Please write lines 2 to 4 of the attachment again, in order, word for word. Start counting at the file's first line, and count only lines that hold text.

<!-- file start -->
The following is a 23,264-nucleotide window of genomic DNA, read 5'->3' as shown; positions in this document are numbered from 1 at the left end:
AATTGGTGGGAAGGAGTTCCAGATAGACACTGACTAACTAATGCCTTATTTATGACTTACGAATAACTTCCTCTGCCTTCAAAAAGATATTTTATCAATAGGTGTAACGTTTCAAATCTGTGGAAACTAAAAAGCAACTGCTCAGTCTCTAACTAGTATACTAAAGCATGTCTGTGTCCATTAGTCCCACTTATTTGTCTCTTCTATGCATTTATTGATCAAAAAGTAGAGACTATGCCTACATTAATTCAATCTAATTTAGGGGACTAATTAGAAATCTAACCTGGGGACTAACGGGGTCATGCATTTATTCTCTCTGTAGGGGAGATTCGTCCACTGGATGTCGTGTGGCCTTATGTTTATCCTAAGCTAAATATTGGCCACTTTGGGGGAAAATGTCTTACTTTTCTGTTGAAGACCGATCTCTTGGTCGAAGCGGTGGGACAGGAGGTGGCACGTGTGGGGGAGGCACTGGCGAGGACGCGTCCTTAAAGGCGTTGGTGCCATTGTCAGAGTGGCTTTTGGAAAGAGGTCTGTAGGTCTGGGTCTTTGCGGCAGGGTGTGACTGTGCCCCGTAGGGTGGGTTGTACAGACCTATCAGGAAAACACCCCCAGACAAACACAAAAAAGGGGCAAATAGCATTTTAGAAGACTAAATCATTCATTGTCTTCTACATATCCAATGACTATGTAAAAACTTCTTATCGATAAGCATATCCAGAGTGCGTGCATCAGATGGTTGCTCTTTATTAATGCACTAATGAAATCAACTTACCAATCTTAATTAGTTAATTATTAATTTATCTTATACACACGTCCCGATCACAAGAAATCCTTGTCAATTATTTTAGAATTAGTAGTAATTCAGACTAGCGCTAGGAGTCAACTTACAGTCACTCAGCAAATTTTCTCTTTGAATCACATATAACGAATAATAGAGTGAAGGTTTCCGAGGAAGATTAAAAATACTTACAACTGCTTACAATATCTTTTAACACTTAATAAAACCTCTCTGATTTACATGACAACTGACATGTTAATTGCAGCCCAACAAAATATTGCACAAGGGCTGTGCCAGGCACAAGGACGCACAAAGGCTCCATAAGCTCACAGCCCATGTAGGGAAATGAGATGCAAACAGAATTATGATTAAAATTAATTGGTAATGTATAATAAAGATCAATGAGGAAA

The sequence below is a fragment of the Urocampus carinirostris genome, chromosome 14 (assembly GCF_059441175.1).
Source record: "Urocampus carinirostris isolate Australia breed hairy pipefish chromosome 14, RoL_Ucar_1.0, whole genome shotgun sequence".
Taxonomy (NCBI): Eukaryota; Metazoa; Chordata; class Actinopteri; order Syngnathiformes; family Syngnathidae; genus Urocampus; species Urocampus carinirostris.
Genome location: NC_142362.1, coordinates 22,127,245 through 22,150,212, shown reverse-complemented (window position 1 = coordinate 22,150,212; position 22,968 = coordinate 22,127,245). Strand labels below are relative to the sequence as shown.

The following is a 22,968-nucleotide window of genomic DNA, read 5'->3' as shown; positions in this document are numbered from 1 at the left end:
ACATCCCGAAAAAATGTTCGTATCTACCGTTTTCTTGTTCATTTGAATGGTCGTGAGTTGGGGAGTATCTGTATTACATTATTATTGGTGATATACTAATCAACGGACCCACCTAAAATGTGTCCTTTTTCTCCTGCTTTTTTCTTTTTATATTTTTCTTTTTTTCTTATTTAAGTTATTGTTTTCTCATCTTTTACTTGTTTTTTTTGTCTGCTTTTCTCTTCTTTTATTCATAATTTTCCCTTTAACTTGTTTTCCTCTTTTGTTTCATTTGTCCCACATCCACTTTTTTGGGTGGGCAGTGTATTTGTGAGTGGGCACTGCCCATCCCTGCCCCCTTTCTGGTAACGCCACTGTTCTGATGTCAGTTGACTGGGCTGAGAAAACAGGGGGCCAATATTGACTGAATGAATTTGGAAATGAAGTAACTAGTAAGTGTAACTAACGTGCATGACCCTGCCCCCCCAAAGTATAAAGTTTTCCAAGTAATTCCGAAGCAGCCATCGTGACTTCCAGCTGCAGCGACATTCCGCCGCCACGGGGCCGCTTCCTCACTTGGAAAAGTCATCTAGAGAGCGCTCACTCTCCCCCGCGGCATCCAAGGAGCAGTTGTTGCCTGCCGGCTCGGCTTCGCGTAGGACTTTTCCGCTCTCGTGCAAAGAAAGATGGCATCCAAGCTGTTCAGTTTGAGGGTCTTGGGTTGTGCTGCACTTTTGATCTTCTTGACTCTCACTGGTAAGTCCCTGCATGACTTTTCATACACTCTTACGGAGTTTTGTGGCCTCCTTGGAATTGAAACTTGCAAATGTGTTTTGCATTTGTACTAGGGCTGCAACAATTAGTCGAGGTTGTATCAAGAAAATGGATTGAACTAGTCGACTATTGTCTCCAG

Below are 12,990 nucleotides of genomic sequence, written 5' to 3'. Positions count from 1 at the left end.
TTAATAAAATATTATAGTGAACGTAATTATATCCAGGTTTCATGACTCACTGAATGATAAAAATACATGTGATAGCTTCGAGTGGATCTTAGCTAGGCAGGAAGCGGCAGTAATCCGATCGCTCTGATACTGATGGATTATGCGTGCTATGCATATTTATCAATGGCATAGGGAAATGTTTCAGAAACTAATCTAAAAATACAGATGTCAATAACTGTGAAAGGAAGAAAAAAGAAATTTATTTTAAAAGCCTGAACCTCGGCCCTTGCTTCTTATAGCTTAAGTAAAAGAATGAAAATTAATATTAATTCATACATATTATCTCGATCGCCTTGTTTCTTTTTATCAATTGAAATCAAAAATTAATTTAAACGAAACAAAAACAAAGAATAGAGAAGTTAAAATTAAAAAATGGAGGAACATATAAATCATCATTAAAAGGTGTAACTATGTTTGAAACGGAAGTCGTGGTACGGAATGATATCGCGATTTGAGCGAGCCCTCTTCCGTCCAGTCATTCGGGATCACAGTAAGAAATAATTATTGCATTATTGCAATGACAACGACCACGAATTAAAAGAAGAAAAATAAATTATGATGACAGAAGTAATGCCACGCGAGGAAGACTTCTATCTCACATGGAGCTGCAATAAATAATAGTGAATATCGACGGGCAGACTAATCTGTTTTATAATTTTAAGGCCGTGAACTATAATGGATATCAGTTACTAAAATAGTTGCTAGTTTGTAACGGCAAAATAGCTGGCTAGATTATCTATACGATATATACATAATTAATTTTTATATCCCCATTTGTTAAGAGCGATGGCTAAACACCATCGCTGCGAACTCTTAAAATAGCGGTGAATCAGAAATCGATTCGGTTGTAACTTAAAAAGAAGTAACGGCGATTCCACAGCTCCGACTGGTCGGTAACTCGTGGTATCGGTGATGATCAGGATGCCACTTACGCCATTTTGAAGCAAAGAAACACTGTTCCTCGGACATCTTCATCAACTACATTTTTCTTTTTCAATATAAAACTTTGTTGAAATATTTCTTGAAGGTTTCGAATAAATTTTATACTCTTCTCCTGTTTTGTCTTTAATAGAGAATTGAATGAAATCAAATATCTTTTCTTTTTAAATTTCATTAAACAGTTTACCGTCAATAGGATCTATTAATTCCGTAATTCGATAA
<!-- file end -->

AATTGGTGGGAAGGAGTTCCAGATAGACACTGACTAACTAATGCCTTATTTATGACTTACGAATAACTTCCTCTGCCTTCAAAAAGATATTTTATCAATAGGTGTAACGTTTCAAATCTGTGGAAACTAAAAAGCAACTGCTCAGTCTCTAACTAGTATACTAAAGCATGTCTGTGTCCATTAGTCCCACTTATTTGTCTCTTCTATGCATTTATTGATCAAAAAGTAGAGACTATGCCTACATTAATTCAATCTAATTTAGGGGACTAATTAGAAATCTAACCTGGGGACTAACGGGGTCATGCATTTATTCTCTCTGTAGGGGAGATTCGTCCACTGGATGTCGTGTGGCCTTATGTTTATCCTAAGCTAAATATTGGCCACTTTGGGGGAAAATGTCTTACTTTTCTGTTGAAGACCGATCTCTTGGTCGAAGCGGTGGGACAGGAGGTGGCACGTGTGGGGGAGGCACTGGCGAGGACGCGTCCTTAAAGGCGTTGGTGCCATTGTCAGAGTGGCTTTTGGAAAGAGGTCTGTAGGTCTGGGTCTTTGCGGCAGGGTGTGACTGTGCCCCGTAGGGTGGGTTGTACAGACCTATCAGGAAAACACCCCCAGACAAACACAAAAAAGGGGCAAATAGCATTTTAGAAGACTAAATCATTCATTGTCTTCTACATATCCAATGACTATGTAAAAACTTCTTATCGATAAGCATATCCAGAGTGCGTGCATCAGATGGTTGCTCTTTATTAATGCACTAATGAAATCAACTTACCAATCTTAATTAGTTAATTATTAATTTATCTTATACACACGTCCCGATCACAAGAAATCCTTGTCAATTATTTTAGAATTAGTAGTAATTCAGACTAGCGCTAGGAGTCAACTTACAGTCACTCAGCAAATTTTCTCTTTGAATCACATATAACGAATAATAGAGTGAAGGTTTCCGAGGAAGATTAAAAATACTTACAACTGCTTACAATATCTTTTAACACTTAATAAAACCTCTCTGATTTACATGACAACTGACATGTTAATTGCAGCCCAACAAAATATTGCACAAGGGCTGTGCCAGGCACAAGGACGCACAAAGGCTCCATAAGCTCACAGCCCATGTAGGGAAATGAGATGCAAACAGAATTATGATTAAAATTAATTGGTAATGTATAATAAAGATCAATGAGGAAA

The sequence below is a fragment of the Urocampus carinirostris genome, chromosome 14 (assembly GCF_059441175.1).
Source record: "Urocampus carinirostris isolate Australia breed hairy pipefish chromosome 14, RoL_Ucar_1.0, whole genome shotgun sequence".